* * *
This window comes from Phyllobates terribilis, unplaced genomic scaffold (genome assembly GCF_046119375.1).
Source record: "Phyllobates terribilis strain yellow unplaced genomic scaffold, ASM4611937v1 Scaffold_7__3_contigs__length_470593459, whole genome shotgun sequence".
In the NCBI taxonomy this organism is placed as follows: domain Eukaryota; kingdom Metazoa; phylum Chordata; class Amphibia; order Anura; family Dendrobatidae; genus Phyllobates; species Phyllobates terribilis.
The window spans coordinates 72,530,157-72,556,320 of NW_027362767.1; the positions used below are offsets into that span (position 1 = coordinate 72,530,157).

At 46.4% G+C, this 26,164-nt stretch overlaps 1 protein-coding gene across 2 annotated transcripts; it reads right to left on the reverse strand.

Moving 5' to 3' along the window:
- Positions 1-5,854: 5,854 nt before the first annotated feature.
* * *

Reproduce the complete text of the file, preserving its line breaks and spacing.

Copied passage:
This window comes from Phyllobates terribilis, unplaced genomic scaffold (genome assembly GCF_046119375.1).
Source record: "Phyllobates terribilis strain yellow unplaced genomic scaffold, ASM4611937v1 Scaffold_7__3_contigs__length_470593459, whole genome shotgun sequence".
In the NCBI taxonomy this organism is placed as follows: domain Eukaryota; kingdom Metazoa; phylum Chordata; class Amphibia; order Anura; family Dendrobatidae; genus Phyllobates; species Phyllobates terribilis.
The window spans coordinates 72,530,157-72,556,320 of NW_027362767.1; the positions used below are offsets into that span (position 1 = coordinate 72,530,157).

At 46.4% G+C, this 26,164-nt stretch overlaps 1 protein-coding gene across 2 annotated transcripts; it reads right to left on the reverse strand.

Moving 5' to 3' along the window:
- Positions 1-5,854: 5,854 nt before the first annotated feature.